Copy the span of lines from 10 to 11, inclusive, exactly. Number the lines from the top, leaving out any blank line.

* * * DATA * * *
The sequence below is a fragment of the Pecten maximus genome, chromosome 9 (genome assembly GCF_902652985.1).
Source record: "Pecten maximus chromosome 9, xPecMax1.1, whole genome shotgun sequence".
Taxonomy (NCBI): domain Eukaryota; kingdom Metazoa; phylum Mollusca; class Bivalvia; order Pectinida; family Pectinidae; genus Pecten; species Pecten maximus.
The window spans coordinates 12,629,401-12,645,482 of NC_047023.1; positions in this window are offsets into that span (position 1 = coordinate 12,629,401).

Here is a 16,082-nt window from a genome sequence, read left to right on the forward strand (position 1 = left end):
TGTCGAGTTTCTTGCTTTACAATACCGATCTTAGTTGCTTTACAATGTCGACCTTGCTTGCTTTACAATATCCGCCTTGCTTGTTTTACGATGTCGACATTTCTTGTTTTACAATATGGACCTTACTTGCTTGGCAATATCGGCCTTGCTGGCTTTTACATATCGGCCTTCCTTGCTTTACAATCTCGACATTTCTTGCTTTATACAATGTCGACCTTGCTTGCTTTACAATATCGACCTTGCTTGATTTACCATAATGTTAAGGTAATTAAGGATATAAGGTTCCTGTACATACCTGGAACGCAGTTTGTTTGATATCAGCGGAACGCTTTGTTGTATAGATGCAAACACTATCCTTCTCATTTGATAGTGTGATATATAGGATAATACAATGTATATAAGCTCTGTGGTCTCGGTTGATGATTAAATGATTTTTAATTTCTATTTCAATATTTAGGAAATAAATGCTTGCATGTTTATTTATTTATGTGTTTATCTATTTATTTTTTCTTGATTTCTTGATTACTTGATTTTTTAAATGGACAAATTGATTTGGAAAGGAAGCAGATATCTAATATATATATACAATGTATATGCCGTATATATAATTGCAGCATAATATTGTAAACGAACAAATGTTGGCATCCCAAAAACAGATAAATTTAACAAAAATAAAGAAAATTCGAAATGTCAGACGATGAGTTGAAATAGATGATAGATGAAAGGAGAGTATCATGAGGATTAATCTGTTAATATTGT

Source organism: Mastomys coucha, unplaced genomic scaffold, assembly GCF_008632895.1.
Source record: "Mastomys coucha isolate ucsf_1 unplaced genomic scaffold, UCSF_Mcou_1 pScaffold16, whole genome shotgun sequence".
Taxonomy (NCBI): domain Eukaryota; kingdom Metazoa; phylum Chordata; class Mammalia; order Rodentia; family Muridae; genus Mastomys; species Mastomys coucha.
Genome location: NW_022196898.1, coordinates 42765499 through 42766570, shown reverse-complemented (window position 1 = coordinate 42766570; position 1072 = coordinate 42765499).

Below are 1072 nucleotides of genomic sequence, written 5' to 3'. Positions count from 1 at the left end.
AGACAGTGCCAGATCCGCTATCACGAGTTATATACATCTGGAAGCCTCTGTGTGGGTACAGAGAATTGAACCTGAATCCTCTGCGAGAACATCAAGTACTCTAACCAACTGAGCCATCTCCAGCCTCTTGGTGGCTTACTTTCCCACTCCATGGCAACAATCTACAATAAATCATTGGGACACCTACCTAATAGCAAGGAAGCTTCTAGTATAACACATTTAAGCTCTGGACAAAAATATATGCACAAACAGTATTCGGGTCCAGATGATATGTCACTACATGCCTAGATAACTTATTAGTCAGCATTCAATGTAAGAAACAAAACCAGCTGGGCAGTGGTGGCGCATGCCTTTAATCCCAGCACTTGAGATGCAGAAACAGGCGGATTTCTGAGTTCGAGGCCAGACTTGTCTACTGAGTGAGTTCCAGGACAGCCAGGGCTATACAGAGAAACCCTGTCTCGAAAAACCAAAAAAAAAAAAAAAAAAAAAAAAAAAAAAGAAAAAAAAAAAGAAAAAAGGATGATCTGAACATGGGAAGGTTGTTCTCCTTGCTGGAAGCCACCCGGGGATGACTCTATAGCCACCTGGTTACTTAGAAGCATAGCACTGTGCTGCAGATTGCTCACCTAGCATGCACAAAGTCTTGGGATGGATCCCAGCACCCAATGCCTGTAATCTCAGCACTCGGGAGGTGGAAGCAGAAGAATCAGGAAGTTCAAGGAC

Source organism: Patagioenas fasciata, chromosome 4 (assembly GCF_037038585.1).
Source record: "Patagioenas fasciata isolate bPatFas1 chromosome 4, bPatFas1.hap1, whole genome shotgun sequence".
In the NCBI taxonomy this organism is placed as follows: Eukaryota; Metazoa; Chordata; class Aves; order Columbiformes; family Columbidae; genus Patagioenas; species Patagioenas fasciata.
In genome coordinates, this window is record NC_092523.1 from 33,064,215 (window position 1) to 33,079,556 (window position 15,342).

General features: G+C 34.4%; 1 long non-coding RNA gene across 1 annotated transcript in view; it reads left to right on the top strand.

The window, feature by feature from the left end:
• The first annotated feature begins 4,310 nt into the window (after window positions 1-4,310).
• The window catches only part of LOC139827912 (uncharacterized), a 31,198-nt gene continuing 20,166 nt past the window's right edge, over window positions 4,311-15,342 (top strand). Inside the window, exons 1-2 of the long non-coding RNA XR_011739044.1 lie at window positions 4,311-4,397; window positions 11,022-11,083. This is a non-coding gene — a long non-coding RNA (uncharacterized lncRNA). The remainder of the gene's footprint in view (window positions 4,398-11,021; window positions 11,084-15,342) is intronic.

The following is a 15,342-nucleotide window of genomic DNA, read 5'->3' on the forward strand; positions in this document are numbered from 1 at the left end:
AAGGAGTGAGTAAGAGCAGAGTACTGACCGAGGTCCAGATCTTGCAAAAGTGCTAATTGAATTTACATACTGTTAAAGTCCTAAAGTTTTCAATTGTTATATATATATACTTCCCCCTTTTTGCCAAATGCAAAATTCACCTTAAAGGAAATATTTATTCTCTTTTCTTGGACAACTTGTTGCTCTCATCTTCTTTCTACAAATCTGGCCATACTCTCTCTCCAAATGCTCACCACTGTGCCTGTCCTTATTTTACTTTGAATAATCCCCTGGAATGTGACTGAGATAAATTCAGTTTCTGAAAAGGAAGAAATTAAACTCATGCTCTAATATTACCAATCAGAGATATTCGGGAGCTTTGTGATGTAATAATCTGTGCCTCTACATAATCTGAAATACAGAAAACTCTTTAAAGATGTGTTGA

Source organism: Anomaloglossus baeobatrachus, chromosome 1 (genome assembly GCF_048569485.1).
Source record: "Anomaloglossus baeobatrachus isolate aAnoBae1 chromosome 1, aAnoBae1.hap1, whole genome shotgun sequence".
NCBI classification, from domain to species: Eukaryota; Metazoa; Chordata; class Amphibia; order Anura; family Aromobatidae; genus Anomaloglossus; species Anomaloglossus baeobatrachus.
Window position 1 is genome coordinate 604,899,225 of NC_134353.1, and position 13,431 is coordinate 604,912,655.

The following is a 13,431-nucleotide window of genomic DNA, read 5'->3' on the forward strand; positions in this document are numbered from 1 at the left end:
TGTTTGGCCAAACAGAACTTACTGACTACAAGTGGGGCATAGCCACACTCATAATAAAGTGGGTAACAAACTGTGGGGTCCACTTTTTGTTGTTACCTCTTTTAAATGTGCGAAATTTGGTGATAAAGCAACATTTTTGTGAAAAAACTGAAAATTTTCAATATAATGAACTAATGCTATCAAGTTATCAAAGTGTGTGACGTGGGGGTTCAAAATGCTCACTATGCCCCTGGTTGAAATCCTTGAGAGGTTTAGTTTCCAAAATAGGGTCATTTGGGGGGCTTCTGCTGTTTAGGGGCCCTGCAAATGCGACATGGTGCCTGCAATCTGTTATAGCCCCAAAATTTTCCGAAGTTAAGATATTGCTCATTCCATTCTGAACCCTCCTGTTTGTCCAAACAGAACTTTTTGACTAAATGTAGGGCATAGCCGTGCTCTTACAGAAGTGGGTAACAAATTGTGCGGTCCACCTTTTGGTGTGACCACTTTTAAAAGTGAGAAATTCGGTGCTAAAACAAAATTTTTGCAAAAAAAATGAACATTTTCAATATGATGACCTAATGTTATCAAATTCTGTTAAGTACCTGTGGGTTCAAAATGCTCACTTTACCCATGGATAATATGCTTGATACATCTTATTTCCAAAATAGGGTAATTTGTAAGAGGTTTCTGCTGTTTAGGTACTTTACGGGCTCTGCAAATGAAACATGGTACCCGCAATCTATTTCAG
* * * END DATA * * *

Genome location: NW_022196898.1, coordinates 42765499 through 42766570, shown reverse-complemented (window position 1 = coordinate 42766570; position 1072 = coordinate 42765499).

Below are 1072 nucleotides of genomic sequence, written 5' to 3'. Positions count from 1 at the left end.